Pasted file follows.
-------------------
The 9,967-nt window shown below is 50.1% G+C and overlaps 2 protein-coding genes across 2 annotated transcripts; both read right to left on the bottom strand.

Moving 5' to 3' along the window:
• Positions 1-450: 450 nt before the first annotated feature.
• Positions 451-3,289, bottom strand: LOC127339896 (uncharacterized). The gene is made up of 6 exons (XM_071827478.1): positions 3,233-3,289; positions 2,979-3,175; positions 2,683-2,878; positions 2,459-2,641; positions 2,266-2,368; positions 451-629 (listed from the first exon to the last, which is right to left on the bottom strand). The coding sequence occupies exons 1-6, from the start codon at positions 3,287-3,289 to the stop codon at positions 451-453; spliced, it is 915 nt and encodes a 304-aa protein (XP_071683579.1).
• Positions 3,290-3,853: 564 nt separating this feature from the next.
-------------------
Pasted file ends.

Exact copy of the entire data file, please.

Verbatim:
The 9,967-nt window shown below is 50.1% G+C and overlaps 2 protein-coding genes across 2 annotated transcripts; both read right to left on the bottom strand.

Moving 5' to 3' along the window:
• Positions 1-450: 450 nt before the first annotated feature.
• Positions 451-3,289, bottom strand: LOC127339896 (uncharacterized). The gene is made up of 6 exons (XM_071827478.1): positions 3,233-3,289; positions 2,979-3,175; positions 2,683-2,878; positions 2,459-2,641; positions 2,266-2,368; positions 451-629 (listed from the first exon to the last, which is right to left on the bottom strand). The coding sequence occupies exons 1-6, from the start codon at positions 3,287-3,289 to the stop codon at positions 451-453; spliced, it is 915 nt and encodes a 304-aa protein (XP_071683579.1).
• Positions 3,290-3,853: 564 nt separating this feature from the next.